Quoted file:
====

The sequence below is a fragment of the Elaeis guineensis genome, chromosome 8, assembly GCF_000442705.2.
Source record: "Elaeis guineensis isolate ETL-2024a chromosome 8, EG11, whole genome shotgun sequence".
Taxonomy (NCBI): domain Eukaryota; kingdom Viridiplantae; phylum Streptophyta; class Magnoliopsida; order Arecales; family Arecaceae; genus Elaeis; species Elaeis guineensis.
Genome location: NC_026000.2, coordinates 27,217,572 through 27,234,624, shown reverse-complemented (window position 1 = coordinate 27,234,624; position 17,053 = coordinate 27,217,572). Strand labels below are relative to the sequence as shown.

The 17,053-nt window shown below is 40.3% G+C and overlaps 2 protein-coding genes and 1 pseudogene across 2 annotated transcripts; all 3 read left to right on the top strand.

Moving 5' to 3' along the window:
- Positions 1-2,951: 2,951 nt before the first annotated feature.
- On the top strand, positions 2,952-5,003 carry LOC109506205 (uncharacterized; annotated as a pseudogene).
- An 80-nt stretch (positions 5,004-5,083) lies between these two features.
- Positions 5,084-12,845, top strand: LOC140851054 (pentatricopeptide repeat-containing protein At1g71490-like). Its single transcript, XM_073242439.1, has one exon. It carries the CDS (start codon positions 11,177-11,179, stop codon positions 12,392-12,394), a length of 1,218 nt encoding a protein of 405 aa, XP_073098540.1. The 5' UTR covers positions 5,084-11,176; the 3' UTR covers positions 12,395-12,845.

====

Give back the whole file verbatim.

The sequence below is a fragment of the Elaeis guineensis genome, chromosome 8, assembly GCF_000442705.2.
Source record: "Elaeis guineensis isolate ETL-2024a chromosome 8, EG11, whole genome shotgun sequence".
Taxonomy (NCBI): domain Eukaryota; kingdom Viridiplantae; phylum Streptophyta; class Magnoliopsida; order Arecales; family Arecaceae; genus Elaeis; species Elaeis guineensis.
Genome location: NC_026000.2, coordinates 27,217,572 through 27,234,624, shown reverse-complemented (window position 1 = coordinate 27,234,624; position 17,053 = coordinate 27,217,572). Strand labels below are relative to the sequence as shown.

The 17,053-nt window shown below is 40.3% G+C and overlaps 2 protein-coding genes and 1 pseudogene across 2 annotated transcripts; all 3 read left to right on the top strand.

Moving 5' to 3' along the window:
- Positions 1-2,951: 2,951 nt before the first annotated feature.
- On the top strand, positions 2,952-5,003 carry LOC109506205 (uncharacterized; annotated as a pseudogene).
- An 80-nt stretch (positions 5,004-5,083) lies between these two features.
- Positions 5,084-12,845, top strand: LOC140851054 (pentatricopeptide repeat-containing protein At1g71490-like). Its single transcript, XM_073242439.1, has one exon. It carries the CDS (start codon positions 11,177-11,179, stop codon positions 12,392-12,394), a length of 1,218 nt encoding a protein of 405 aa, XP_073098540.1. The 5' UTR covers positions 5,084-11,176; the 3' UTR covers positions 12,395-12,845.